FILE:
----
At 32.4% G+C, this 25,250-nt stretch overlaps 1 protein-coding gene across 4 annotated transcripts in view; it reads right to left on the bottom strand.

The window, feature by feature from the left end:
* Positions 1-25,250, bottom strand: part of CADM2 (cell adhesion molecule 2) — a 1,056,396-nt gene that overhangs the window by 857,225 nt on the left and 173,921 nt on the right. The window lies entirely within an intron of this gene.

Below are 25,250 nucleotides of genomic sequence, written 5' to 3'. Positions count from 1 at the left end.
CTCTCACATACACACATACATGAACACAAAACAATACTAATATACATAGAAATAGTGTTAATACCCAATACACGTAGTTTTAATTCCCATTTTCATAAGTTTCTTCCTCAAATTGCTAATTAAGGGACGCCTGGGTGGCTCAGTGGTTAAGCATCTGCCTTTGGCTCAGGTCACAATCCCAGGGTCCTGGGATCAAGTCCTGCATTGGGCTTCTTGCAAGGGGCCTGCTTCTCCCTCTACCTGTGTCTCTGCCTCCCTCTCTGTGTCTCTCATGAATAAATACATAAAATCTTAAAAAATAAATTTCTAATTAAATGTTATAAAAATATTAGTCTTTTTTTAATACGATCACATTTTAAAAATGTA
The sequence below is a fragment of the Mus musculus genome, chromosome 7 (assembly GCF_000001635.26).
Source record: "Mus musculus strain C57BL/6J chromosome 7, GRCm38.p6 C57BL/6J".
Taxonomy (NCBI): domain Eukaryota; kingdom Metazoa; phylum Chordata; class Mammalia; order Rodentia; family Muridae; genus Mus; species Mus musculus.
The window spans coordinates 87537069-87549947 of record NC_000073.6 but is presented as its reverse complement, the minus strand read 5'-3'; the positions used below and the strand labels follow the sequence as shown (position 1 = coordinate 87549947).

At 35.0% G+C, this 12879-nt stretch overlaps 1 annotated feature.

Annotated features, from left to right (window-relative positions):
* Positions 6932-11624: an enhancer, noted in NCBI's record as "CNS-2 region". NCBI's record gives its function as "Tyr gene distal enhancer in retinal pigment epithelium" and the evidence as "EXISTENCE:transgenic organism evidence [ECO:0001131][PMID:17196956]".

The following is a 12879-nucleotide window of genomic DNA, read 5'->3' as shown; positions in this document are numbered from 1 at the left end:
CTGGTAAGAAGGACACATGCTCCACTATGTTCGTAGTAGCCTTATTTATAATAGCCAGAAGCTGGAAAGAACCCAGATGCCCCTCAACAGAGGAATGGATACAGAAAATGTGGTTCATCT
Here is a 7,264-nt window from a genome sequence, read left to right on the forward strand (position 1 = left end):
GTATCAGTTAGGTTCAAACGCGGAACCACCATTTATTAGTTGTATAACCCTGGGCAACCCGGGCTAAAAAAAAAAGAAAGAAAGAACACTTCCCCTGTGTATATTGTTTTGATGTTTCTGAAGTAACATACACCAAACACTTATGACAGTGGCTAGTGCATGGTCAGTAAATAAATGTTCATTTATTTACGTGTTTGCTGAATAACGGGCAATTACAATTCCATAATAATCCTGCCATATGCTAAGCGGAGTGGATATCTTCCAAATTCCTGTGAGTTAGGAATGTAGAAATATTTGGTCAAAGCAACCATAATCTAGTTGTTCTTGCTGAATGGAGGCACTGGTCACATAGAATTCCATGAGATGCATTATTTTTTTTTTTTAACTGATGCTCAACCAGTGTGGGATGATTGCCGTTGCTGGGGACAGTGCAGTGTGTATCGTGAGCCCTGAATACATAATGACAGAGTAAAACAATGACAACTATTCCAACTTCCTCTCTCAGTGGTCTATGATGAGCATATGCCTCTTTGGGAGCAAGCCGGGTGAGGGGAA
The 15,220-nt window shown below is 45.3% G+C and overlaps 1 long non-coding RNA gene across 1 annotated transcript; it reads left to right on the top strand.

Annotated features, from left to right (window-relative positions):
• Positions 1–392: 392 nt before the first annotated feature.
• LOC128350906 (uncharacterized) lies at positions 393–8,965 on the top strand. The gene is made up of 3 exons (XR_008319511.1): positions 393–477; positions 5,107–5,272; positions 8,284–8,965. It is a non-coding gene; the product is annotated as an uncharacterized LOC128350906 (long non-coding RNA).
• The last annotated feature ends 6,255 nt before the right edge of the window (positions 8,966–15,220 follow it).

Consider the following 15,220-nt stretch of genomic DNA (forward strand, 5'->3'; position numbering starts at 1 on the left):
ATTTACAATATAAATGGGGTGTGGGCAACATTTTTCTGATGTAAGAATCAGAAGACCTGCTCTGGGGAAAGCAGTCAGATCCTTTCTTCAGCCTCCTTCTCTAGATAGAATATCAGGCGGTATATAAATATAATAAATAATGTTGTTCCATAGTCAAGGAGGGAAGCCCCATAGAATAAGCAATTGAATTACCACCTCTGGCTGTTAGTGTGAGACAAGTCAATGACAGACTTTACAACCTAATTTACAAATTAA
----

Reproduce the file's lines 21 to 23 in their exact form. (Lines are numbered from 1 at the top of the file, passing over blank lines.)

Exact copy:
• The last annotated feature ends 6,255 nt before the right edge of the window (positions 8,966–15,220 follow it).

Consider the following 15,220-nt stretch of genomic DNA (forward strand, 5'->3'; position numbering starts at 1 on the left):
ATTTACAATATAAATGGGGTGTGGGCAACATTTTTCTGATGTAAGAATCAGAAGACCTGCTCTGGGGAAAGCAGTCAGATCCTTTCTTCAGCCTCCTTCTCTAGATAGAATATCAGGCGGTATATAAATATAATAAATAATGTTGTTCCATAGTCAAGGAGGGAAGCCCCATAGAATAAGCAATTGAATTACCACCTCTGGCTGTTAGTGTGAGACAAGTCAATGACAGACTTTACAACCTAATTTACAAATTAA